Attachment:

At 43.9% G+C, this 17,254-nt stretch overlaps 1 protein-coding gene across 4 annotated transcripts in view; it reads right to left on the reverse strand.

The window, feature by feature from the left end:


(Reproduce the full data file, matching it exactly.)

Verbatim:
At 43.9% G+C, this 17,254-nt stretch overlaps 1 protein-coding gene across 4 annotated transcripts in view; it reads right to left on the reverse strand.

The window, feature by feature from the left end: